”Daddy!” Oh Jesus. Don looked down at his daughter wrapped around his waist. He’s still Don Draper. He didn’t miss a beat. Left his hat in the car but would be right back, he smoothly told Betty. Not this time. She led him straight into the study where he tried to hold onto his upper hand (”That’s my desk! It’s private!”). But Betty wasn’t giving it up. Bravo Betty, and bravo to January Jone’s furrowed brow and pinched monotone. ”Is that you, Dick,” she demanded. ”I can explain,” Don gasped. ”Oh I know, I know you can,” she said calmly. ”You’re a very, very gifted storyteller.”
I’m in love with the entire sequence of Don’s physical unraveling, as somehow he made it from his study to the kitchen sink to the table. And I love how Betty, stunned to see him so genuinely shaken, looked at him with faint but exasperated concern. Her husband had disappeared before her eyes. Recognizing that he was coming undone, she shooed him to the table and offered to pour him a drink herself. That amounted to her smacking a glass and a bottle of booze in front of him but it was still an extraordinary act of generosity given the circumstances. ”Where do you want me to start?” he sadly asked. ”What’s your name?” she demanded. (I still can barely believe the confrontation we’ve been waiting for for three seasons came to pass.)
NEXT: Don gets intimate with BettyThere was a big moment of crossroads. Baby Gene started crying upstairs and Betty left to soothe him. Don, a man born to run, was surrounded by doorways. Instead of fleeing, he picked up that shoebox of a life and went upstairs to their darkened bedroom. He asked Betsy to sit next to him on their bed and introduced the various doomed members of his family. For some reason it was the line about his Uncle Mac, the stepfather who came into orbit when he was 10 years old, that really slayed me. ”He was nice to me,” said Do with simple, pathetic gratitude. Betty though felt for him most deeply when he spoke of the brother he betrayed. From Hamm’s first wounded look of shock when Betty first brought Adam up to his choked admission of guilt for the young man’s death, this will hands-down be the meat of the actor’s Emmy reel. What a confession. What terrible grief. ”I’m sorry,” said Betty. She timidly put her hand on his shoulder, and then rubbed his back the way one might a nauseous child. It was the most intimate moment these two have ever shared, and I wanted to stand up and cheer that they both in their own ways came through for each other. The fact that Don’s mistress was outside throughout, waiting to run away with him, added perfectly to the scene. In Don’s greatest moment of truth, he is still a maze of secrets and lies.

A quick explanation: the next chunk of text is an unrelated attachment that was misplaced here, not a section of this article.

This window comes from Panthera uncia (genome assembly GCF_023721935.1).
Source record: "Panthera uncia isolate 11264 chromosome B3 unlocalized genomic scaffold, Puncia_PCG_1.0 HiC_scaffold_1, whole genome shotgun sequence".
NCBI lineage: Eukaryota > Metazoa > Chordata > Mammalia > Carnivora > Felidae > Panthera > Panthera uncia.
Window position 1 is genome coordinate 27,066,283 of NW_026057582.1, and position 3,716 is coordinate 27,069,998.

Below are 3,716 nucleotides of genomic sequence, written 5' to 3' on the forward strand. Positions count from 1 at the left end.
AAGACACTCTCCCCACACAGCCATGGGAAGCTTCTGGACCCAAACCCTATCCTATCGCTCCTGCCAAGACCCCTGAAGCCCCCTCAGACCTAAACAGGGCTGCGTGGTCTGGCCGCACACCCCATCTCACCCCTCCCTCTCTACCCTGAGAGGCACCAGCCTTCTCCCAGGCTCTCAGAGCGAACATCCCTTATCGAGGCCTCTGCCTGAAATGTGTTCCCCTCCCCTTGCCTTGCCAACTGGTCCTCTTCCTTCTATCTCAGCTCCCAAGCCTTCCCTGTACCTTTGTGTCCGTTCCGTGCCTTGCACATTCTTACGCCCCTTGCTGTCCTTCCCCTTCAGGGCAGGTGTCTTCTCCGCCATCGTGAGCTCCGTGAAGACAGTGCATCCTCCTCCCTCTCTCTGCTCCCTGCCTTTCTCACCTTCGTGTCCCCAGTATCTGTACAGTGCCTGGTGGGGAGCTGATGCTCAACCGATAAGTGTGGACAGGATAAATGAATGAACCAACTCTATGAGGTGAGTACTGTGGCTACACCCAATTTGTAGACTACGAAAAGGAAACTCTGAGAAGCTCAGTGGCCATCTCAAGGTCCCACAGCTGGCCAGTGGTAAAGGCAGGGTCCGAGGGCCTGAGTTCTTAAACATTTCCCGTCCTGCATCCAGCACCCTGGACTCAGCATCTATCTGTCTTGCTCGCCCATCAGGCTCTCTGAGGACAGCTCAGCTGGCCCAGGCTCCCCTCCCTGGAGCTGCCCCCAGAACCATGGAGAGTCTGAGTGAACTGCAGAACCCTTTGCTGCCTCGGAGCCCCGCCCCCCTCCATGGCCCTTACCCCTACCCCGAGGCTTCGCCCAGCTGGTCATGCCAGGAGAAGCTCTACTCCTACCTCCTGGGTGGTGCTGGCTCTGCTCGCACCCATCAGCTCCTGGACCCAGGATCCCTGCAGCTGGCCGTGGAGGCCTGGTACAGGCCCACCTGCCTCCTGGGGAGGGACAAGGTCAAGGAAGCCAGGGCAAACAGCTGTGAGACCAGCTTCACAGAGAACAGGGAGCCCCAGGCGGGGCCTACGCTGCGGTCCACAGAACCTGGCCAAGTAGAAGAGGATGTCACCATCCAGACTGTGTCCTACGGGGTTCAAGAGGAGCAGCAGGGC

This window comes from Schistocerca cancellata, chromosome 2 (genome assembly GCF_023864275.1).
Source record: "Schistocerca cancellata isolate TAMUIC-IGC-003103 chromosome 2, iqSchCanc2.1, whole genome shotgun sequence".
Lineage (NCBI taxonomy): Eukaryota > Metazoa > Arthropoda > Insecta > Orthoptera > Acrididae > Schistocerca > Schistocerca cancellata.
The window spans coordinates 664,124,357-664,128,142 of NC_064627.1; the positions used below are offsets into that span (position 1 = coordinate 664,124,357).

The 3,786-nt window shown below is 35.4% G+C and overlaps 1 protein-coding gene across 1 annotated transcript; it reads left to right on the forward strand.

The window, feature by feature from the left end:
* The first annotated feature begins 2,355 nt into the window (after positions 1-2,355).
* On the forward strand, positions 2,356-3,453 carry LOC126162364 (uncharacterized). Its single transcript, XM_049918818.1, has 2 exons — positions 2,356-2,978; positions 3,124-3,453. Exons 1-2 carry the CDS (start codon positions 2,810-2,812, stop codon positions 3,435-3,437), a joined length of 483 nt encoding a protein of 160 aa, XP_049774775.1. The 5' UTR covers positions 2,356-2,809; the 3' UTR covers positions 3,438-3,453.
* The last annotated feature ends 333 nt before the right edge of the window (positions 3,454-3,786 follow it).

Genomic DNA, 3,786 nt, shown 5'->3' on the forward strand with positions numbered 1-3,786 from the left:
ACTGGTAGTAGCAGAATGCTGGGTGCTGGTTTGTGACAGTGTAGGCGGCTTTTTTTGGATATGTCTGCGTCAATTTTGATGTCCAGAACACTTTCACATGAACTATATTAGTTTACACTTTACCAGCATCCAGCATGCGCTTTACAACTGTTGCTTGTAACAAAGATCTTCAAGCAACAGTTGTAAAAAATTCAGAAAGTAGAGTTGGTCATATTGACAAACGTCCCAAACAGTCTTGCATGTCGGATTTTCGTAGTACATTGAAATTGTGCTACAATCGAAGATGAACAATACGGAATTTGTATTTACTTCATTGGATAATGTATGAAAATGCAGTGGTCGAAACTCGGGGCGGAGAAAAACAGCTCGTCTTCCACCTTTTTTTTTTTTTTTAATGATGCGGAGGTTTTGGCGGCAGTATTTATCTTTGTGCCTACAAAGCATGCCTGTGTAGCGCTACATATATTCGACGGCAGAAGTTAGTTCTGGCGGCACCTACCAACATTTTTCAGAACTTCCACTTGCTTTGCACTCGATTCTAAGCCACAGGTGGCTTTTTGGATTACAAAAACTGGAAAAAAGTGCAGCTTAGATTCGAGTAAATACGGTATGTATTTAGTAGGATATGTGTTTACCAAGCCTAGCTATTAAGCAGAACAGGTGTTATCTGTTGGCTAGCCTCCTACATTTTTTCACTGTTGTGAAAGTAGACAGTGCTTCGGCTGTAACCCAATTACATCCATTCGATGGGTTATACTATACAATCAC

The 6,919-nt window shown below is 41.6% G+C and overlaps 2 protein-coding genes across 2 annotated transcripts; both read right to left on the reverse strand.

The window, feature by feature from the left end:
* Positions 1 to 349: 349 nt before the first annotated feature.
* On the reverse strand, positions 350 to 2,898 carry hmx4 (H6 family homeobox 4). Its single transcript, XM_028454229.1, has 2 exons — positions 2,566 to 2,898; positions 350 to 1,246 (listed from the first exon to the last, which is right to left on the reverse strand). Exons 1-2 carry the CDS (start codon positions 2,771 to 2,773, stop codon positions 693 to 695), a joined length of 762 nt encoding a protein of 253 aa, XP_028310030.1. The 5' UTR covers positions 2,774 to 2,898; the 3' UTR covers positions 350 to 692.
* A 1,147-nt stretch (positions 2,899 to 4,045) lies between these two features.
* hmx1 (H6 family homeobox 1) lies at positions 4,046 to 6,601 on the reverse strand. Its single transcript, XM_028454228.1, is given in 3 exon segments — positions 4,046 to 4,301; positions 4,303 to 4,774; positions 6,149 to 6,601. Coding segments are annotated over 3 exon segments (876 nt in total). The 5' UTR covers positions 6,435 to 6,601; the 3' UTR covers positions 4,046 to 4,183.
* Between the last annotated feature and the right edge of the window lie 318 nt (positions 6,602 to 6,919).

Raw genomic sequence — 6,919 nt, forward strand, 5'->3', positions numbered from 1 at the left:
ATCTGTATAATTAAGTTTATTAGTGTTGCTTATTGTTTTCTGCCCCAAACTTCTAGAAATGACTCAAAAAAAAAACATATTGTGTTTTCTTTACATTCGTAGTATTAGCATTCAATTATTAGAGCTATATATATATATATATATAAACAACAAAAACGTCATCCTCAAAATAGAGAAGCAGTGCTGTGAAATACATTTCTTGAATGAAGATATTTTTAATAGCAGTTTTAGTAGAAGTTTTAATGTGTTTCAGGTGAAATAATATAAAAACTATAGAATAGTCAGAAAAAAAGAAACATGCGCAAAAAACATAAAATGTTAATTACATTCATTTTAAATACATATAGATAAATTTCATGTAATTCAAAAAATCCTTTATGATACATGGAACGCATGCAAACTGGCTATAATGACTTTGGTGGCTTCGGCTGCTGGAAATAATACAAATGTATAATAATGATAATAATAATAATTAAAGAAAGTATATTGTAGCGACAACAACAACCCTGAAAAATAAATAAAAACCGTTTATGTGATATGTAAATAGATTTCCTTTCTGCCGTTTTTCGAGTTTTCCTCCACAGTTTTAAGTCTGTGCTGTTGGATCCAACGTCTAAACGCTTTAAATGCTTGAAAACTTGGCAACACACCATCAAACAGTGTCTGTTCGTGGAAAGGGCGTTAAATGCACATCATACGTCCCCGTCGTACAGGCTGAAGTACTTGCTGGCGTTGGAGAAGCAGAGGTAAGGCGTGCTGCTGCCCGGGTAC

Don went to bed that night on Betty’s side of the bed. He woke up alone, looking startled. And yet there downstairs was his family gathered around the kitchen table. Even Baby Gene was ready to greet him good morning. ”Do you want something?” Betty wondered. In that moment at least, Don wanted what his wife wanted. ”Are you having something?” he asked hesitantly. Sally gaped at her parents, surprised to see them expressing such interest in one another. I take back all that talk of divorce. Stick it out, you two. You’re just starting to get to know each other.
Miss Farrell, who we’d last left teasingly slumped down in the passenger seat, finally got out of the car last night. The woman has driven me nuts all season and yet how sad I felt for her limping away under a street light with her weekend bag. ”Do I have to worry about my job?” she tearfully asked Don when he called her the next day from the office. This, as we all suspected, wasn’t her first affair with a married man. Does the romantic in me wish Don hadn’t stopped by her apartment that morning? Yes. Do I choose to believe that when she asked if they were going to see each other again and he said ”Not right now” that he was just letting her down easy? Yes. I just want one episode to bask in Betty and Don’s breakthrough.
In the end, as he always does, Don went home. Betty looked at him differently. She offered him half her sandwich. They went out into the night as a whole family. At a neighbor’s house, Sally rang the doorbell and she and her brother called out ”Trick or Treat.” The kids had begun the episode declaring their desires to be Minnie Mouse and an astronaut. They didn’t get to be who they originally wanted. The man with the candy sing-songed over the little gypsy and hobo before him and then looked up at Don. ”And who are you supposed to be?” he asked of the adults. Don’s face, at once so weathered and boyish, flickered with panic and despair. The answer to that question is huge.
Talk to me people! Was this the first time you’ve ever had real hope for Don and Betty? Surely it’s too sentimental a thought to wonder if perhaps Joan was Roger’s one? (Yes, of course it is.) If Don is the hobo, does that make Joan the gypsy? If forced to choose, would you give the Emmy for best supporting actor to Bryan Batt, Roger Morse, or John Slattery?
Jon Hamm stars as Don Draper in the Emmy-winning ’60s-set drama